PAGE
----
Monday, April 2, 2012

The bohemian "paradise valley" is no paradise - the rough Valparaíso

So after one night and two relaxing (boring) days in La Serena I was already ready to move on. I anyway needed to get a bit more south, towards Santiago. 7 hours south of La Serena was the Unesco Heritage site Valparaíso, just an hour and a half from Santiago, on the coast. I thought I might find more things to do there. I left La Serena on the last evening bus that was supposed to leave at 0.30am - but lucky us, our bus didn’t get to the bus terminal until 1.10am. I got settled in my seat and passed out within an instance. At around 7am I was already awake, worried that I’d miss my stop – though this time it was actually the final stop of the bus. At about 8am we were in Valparaíso.

I had booked two nights in a really lovely hostel quite close to the Valpo (=Valparaíso) bus terminal – at this point I had one week to go before my flight was leaving on the following Wednesday from Santiago to Auckland. I was quite happy to have made it this close well on time for the big flight. No need to hurry anymore! No more nightbuses! I was thinking if I should move to Santiago for the weekend but it turned out the whole city was booked: there was the Lollapalooza music festival on Saturday and a marathon on Sunday. The earliest I could find a nice hostel in Santiago was for Sunday so I figured I might as well stay the two extra days in Valpo and just get some rest, and maybe do some arrangements for the coming New Zealand leg of the trip. I definitely was desperate for some rest and quality sleep after spending three nights in the bus during the past week and god-know-how-many way too early wake ups in Perú before that.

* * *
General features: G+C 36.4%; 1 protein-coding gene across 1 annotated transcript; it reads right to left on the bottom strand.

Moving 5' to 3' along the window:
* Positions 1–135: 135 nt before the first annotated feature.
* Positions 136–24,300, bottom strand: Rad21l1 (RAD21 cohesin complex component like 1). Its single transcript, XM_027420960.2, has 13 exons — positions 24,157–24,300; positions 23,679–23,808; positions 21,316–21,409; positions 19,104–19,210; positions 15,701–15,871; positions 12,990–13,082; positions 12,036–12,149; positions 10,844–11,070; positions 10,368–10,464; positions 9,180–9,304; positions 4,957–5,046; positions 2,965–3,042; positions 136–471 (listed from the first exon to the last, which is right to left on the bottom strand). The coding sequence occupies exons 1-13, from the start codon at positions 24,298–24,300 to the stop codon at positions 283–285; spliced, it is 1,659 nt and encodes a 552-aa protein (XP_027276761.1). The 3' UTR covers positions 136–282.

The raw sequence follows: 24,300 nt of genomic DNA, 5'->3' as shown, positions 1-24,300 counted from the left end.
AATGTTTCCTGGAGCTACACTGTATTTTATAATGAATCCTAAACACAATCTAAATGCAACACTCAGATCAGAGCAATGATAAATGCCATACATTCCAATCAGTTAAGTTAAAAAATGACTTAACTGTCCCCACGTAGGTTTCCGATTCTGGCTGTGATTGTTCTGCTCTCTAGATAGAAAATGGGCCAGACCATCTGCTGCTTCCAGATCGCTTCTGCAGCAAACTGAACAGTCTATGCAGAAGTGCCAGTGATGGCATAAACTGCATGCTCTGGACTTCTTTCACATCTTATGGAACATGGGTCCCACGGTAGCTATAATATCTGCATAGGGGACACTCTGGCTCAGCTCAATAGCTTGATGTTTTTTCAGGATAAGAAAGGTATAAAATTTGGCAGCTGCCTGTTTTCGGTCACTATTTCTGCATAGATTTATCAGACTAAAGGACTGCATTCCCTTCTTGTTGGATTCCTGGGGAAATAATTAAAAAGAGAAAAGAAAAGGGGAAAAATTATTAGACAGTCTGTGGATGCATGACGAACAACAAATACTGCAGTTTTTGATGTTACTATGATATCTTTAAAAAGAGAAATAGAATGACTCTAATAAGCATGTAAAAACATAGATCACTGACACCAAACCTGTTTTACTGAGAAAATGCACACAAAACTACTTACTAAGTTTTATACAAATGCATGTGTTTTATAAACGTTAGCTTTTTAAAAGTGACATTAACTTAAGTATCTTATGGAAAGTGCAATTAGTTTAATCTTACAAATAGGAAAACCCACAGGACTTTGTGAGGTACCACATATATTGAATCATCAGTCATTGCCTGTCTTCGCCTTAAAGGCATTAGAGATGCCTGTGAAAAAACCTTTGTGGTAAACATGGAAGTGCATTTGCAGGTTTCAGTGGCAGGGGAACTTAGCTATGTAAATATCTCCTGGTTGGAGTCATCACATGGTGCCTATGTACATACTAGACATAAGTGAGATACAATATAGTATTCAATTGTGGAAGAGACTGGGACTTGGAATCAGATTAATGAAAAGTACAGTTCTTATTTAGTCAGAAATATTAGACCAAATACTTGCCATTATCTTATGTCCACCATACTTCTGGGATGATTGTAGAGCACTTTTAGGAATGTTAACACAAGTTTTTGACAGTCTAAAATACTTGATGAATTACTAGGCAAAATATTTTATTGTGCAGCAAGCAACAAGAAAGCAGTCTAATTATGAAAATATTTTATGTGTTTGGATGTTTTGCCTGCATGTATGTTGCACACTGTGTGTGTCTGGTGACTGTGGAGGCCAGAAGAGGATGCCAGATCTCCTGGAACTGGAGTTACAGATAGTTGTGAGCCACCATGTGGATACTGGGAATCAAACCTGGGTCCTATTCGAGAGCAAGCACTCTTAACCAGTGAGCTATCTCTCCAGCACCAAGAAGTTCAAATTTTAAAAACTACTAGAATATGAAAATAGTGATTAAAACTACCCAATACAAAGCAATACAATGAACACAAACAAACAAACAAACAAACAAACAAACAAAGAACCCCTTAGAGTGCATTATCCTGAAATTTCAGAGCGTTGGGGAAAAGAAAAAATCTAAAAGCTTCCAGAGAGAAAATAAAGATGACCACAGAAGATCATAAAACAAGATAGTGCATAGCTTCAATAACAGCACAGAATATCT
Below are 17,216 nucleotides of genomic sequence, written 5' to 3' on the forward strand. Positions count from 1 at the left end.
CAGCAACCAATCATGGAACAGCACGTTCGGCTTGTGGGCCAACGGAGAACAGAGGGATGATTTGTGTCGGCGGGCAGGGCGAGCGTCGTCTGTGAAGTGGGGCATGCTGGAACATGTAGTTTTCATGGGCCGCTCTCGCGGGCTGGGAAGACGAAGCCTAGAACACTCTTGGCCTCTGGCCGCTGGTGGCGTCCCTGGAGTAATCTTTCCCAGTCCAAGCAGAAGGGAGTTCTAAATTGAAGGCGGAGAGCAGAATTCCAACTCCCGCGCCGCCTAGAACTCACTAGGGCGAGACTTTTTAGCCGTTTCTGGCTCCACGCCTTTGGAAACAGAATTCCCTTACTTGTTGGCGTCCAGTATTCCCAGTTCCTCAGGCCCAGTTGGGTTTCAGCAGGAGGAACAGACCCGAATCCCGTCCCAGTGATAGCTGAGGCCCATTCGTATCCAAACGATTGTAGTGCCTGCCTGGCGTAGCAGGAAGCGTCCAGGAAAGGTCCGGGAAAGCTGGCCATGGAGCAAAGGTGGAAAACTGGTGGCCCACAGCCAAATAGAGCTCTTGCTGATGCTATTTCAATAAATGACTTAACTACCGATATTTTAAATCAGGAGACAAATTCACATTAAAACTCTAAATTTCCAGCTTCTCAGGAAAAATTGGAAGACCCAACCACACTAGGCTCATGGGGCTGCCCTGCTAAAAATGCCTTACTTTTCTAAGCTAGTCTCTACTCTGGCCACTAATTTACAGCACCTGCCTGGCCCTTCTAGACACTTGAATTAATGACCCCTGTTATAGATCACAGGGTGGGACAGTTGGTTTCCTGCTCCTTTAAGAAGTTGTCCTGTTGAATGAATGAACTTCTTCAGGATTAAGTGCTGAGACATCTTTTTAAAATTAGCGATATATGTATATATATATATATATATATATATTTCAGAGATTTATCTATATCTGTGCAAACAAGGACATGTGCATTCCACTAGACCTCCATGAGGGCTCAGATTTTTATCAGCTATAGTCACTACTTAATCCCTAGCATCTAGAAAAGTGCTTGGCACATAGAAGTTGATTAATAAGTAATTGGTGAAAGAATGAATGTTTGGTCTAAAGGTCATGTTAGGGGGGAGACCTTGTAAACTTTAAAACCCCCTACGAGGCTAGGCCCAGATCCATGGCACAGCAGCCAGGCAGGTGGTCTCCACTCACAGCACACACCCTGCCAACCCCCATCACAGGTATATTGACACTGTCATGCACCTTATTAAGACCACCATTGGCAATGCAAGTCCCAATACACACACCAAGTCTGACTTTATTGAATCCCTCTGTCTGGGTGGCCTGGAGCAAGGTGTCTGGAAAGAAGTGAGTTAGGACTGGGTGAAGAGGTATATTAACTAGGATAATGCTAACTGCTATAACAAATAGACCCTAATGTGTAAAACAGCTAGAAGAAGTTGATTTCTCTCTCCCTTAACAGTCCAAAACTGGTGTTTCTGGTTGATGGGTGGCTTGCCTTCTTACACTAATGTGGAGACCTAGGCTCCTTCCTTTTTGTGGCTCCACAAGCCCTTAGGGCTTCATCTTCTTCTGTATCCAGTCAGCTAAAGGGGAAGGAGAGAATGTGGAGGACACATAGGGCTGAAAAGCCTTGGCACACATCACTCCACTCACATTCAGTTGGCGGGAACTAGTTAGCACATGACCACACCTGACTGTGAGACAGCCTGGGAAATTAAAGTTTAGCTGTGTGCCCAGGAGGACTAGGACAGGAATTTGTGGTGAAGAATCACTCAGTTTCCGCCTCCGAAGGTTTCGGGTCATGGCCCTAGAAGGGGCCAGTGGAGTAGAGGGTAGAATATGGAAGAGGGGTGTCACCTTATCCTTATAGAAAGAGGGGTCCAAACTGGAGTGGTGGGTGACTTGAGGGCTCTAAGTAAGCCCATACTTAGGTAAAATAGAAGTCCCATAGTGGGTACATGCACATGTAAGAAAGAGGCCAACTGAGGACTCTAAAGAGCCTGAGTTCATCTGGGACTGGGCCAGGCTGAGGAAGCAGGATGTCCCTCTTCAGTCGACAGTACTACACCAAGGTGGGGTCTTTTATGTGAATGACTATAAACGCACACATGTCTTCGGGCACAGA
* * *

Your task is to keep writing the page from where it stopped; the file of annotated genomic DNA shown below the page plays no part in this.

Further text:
Now I had four days to spend in Valpo... Doing, what? How about sleeping.. Eating… Sampling some Chilean wines. That sounded like a plan! I was happy to notice there were two big supermarkets quite close to the hostel so I went and stocked the fridge with groceries and cooked some nice Mexican food. I also took my clothes to the laundry and hand-washed all my wool clothes. I looked up what to do in New Zealand and got in touch with the Kiwi zoukers. And for the rest, yes, I slept a lot!

I realised this was also as good time as any to join a walking tour of the city since it looked like I wasn’t motivated enough to do any sightseeing on my own. There was a highly recommended “tours for tips” walking tour that leaves every day at 10am and 3pm from Plaza Sotomayor. When I went to the tour meeting point I was expecting there to be a couple people, if even that, considering they do 14 tours every week... I was a bit skeptical how they manage to fill them up even in low season. But no worries about that, we were about 25 people on the tour. Our guide Al was a really funny American-Chilean guy who guided us around for a bit over three hours – one of the best guides I’ve come across on this trip! (And I can tell you he made a pretty handsome three hours salary just from the tips!!)
Harbour with lanchas (around 1500 pesos for a 25min tour on the boat)
The different styles of architecture mark the various momentous rises and falls in the town's history
The elevators to the hills, Cerros
Reminds me a little bit of La Paz

Valpo: the mecca of street art, these done by artist hired to clean up the graffiti-riden hills
Oldest restaurant in Valpo: Playa
There were also some interesting stories Al told us during the tour (who knows how accurate, but all very entertaining. Firstly the city's name comes from one of the explorer's who felt the location reminded him of his home, a paradise valley - Valle Paraiso. The city had a pretty turbulent history, from the gold rush to the various economic downfalls that strongly hit this important harbour town - the latest one in the 1980's when the city was at some parts totally in the grips of various criminals.

I was curious to hear that the city's tens of different fire deparments are all completely run with volunteer firefighters - they fear that a salary would not be the best insentive requiting loyal workers for such a harsh job. Thus all the firefighters get no money for their important work and have to support themselves with other jobs. The stations are run with funds from donations and raffles.